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Laplace Transform

The Laplace transform is an integral transform perhaps second only to the Fourier transform in its utility in solving physical problems. The Laplace transform is particularly useful in solving linear ordinary differential equations such as those arising in the analysis of electronic circuits.
The (unilateral) Laplace transform L (not to be confused with the Lie derivative, also commonly denoted L) is defined by
 L_t[f(t)](s)=int_0^inftyf(t)e^(-st)dt,
(1)
where f(t) is defined for t>=0 (Abramowitz and Stegun 1972). The unilateral Laplace transform is almost always what is meant by "the" Laplace transform, although a bilateral Laplace transform is sometimes also defined as
 L_t^((2))[f(t)](s)=int_(-infty)^inftyf(t)e^(-st)dt
(2)
(Oppenheim et al. 1997). The unilateral Laplace transform L_t[f(t)](s) is implemented in Mathematica as LaplaceTransform[f[t], t, s].
The inverse Laplace transform is known as the Bromwich integral, sometimes known as the Fourier-Mellin integral (see also the related Duhamel's convolution principle).
A table of several important one-sided Laplace transforms is given below.
fL_t[f(t)](s)conditions
11/s
t1/(s^2)
t^n(n!)/(s^(n+1))n in Z>=0
t^a(Gamma(a+1))/(s^(a+1))R[a]>-1
e^(at)1/(s-a)
cos(omegat)s/(s^2+omega^2)omega in R
sin(omegat)omega/(s^2+omega^2)s>|I[omega]|
cosh(omegat)s/(s^2-omega^2)s>|R[omega]|
sinh(omegat)omega/(s^2-omega^2)s>|I[omega]|
e^(at)sin(bt)b/((s-a)^2+b^2)s>a+|I[b]|
e^(at)cos(bt)(s-a)/((s-a)^2+b^2)b in R
delta(t-c)e^(-cs)
H_c(t){1/s   for c<=0; (e^(-cs))/s   for c>0
J_0(t)1/(sqrt(s^2+1))
J_n(at)((sqrt(s^2+a^2)-s)^n)/(a^nsqrt(s^2+a^2))n in Z>=0
In the above table, J_0(t) is the zeroth-order Bessel function of the first kind, delta(t) is the delta function, and H_c(t) is the Heaviside step function.
The Laplace transform has many important properties. The Laplace transform existence theorem states that, if f(t) is piecewise continuous on every finite interval in [0,infty) satisfying
 |f(t)|<=Me^(at)
(3)
for all t in [0,infty), then L_t[f(t)](s) exists for all s>a. The Laplace transform is also unique, in the sense that, given two functions F_1(t) and F_2(t) with the same transform so that
 L_t[F_1(t)](s)=L_t[F_2(t)](s)=f(s),
(4)
then Lerch's theorem guarantees that the integral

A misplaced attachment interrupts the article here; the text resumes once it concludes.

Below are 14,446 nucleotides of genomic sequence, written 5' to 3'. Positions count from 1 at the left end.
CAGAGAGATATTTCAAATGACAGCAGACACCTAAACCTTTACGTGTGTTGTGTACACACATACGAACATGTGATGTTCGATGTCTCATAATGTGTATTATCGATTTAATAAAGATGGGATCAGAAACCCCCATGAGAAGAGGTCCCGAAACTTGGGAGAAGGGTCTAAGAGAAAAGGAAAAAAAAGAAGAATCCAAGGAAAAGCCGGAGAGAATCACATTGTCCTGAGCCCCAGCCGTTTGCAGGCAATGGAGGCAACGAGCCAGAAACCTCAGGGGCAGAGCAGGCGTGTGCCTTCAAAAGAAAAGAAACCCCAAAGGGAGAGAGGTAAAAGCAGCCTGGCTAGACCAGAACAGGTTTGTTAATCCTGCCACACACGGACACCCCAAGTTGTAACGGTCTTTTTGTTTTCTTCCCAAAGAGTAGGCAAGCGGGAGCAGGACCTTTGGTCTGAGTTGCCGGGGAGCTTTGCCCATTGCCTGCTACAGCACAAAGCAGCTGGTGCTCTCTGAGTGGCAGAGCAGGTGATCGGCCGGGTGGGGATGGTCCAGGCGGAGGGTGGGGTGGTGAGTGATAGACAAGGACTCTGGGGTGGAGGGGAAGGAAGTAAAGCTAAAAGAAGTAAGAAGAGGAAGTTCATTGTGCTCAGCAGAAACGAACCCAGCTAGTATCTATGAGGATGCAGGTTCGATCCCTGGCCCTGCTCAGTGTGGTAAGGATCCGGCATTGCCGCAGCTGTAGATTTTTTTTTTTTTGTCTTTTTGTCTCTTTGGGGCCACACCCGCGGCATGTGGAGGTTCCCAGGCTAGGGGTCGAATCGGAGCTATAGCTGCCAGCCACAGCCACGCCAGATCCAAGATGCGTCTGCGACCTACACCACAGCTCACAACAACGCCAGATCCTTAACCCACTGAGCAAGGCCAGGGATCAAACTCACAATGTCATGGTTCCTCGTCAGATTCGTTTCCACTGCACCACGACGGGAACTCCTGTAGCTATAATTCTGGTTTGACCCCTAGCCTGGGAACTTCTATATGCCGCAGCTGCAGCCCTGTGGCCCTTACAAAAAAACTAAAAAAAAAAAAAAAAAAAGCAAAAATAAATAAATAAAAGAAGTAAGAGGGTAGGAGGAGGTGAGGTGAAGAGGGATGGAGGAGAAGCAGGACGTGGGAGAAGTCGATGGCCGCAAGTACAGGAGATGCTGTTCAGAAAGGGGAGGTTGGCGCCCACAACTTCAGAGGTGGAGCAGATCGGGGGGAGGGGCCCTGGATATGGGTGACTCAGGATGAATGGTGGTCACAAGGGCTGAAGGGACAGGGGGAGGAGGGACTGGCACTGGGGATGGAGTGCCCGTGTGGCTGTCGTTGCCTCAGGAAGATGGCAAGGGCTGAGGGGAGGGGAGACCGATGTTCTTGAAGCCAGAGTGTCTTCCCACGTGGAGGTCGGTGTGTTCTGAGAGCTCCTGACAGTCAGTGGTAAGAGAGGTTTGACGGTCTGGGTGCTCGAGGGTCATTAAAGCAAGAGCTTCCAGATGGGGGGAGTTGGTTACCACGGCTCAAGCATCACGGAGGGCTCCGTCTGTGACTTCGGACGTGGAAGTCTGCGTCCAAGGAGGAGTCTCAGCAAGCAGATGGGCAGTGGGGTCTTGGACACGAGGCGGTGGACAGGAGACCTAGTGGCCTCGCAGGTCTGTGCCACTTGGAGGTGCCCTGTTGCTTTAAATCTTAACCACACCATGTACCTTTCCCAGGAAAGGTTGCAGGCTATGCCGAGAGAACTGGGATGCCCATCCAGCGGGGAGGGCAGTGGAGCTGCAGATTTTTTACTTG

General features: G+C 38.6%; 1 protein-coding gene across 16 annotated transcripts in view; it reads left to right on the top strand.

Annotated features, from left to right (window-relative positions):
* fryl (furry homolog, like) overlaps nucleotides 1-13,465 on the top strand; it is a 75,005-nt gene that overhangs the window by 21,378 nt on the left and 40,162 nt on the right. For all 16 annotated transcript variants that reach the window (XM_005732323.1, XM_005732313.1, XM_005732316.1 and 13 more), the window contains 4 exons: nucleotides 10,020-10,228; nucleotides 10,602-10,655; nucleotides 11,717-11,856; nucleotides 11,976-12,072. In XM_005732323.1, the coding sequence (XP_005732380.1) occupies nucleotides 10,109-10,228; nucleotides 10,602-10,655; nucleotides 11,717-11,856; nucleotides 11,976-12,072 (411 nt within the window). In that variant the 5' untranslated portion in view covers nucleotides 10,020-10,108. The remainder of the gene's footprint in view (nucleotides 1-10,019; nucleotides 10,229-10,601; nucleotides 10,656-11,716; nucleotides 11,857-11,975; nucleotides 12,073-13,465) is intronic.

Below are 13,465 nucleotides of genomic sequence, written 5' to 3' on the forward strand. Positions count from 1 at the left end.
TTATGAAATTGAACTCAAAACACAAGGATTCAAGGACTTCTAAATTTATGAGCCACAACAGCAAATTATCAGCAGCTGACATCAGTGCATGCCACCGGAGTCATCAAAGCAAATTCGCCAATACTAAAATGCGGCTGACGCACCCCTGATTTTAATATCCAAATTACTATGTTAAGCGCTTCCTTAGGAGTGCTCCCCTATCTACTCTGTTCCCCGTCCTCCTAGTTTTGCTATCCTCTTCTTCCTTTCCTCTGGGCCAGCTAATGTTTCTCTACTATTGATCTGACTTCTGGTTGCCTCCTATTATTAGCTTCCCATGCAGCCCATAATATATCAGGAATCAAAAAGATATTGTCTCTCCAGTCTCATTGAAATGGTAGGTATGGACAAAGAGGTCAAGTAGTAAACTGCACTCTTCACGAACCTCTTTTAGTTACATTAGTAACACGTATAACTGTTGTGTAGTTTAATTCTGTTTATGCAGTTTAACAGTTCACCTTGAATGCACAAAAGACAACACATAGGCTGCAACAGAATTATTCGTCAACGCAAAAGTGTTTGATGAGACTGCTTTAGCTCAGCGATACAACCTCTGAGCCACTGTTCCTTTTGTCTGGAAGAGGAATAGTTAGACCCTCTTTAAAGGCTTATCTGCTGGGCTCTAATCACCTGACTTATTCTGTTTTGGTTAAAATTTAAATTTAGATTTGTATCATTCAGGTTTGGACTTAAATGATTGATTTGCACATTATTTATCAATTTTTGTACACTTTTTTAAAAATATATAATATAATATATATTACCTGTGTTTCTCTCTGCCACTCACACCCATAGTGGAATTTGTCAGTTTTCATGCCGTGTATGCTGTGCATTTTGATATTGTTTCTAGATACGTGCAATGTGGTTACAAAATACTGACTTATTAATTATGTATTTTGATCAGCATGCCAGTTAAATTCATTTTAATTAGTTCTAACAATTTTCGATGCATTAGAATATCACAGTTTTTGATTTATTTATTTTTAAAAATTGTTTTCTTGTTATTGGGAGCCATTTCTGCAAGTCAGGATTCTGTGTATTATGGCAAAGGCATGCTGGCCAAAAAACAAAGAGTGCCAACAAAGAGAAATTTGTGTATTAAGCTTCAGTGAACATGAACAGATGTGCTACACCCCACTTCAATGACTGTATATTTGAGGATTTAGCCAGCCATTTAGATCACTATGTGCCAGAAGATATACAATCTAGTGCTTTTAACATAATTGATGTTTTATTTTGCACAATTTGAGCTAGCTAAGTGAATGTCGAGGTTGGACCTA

int_0^aN(t)dt=0
(5)
vanishes for all a>0 for a null function defined by
 N(t)=F_1(t)-F_2(t).
(6)
The Laplace transform is linear since
L_t[af(t)+bg(t)]=int_0^infty[af(t)+bg(t)]e^(-st)dt
(7)
=aint_0^inftyfe^(-st)dt+bint_0^inftyge^(-st)dt
(8)
=aL_t[f(t)]+bL_t[g(t)].
(9)
The Laplace transform of a convolution is given by
 L_t[f(t)*g(t)]=L_t[f(t)]L_t[g(t)] 
L_t^(-1)[FG]=L_t^(-1)[F]*L_t^(-1)[G].
(10)
Now consider differentiation. Let f(t) be continuously differentiable n-1 times in [0,infty). If |f(t)|<=Me^(at), then
 L_t[f^((n))(t)](s)=s^nL_t[f(t)]-s^(n-1)f(0)-s^(n-2)f^'(0)-...-f^((n-1))(0).
(11)
This can be proved by integration by parts,
L_t[f^'(t)](s)=lim_(a->infty)int_0^ae^(-st)f^'(t)dt
(12)
=lim_(a->infty){[e^(-st)f(t)]_0^a+sint_0^ae^(-st)f(t)dt}
(13)
=lim_(a->infty)[e^(-sa)f(a)-f(0)+sint_0^ae^(-st)f(t)dt]
(14)
=sL_t[f(t)]-f(0).
(15)
Continuing for higher-order derivatives then gives
 L_t[f^('')(t)](s)=s^2L_t[f(t)](s)-sf(0)-f^'(0).
(16)
This property can be used to transform differential equations into algebraic equations, a procedure known as the Heaviside calculus, which can then be inverse transformed to obtain the solution. For example, applying the Laplace transform to the equation
 f^('')(t)+a_1f^'(t)+a_0f(t)=0
(17)
gives
 {s^2L_t[f(t)](s)-sf(0)-f^'(0)}+a_1{sL_t[f(t)](s)-f(0)} 
 +a_0L_t[f(t)](s)=0
(18)
 L_t[f(t)](s)(s^2+a_1s+a_0)-sf(0)-f^'(0)-a_1f(0)=0,
(19)
which can be rearranged to
 L_t[f(t)](s)=(sf(0)+f^'(0)+a_1f(0))/(s^2+a_1s+a_0).
(20)
If this equation can be inverse Laplace transformed, then the original differential equation is solved.
The Laplace transform satisfied a number of useful properties. Consider exponentiation. If L_t[f(t)](s)=F(s) for s>alpha (i.e., F(s) is the Laplace transform of f), then L_t[e^(at)f](s)=F(s-a) for s>a+alpha. This follows from
F(s-a)=int_0^inftyfe^(-(s-a)t)dt
(21)
=int_0^infty[f(t)e^(at)]e^(-st)dt
(22)
=L_t[e^(at)f(t)](s).
(23)
The Laplace transform also has nice properties when applied to integrals of functions. If f(t) is piecewise continuous and |f(t)|<=Me^(at), then
 L_t[int_0^tf(t^')dt^']=1/sL_t[f(t)](s).
(24)

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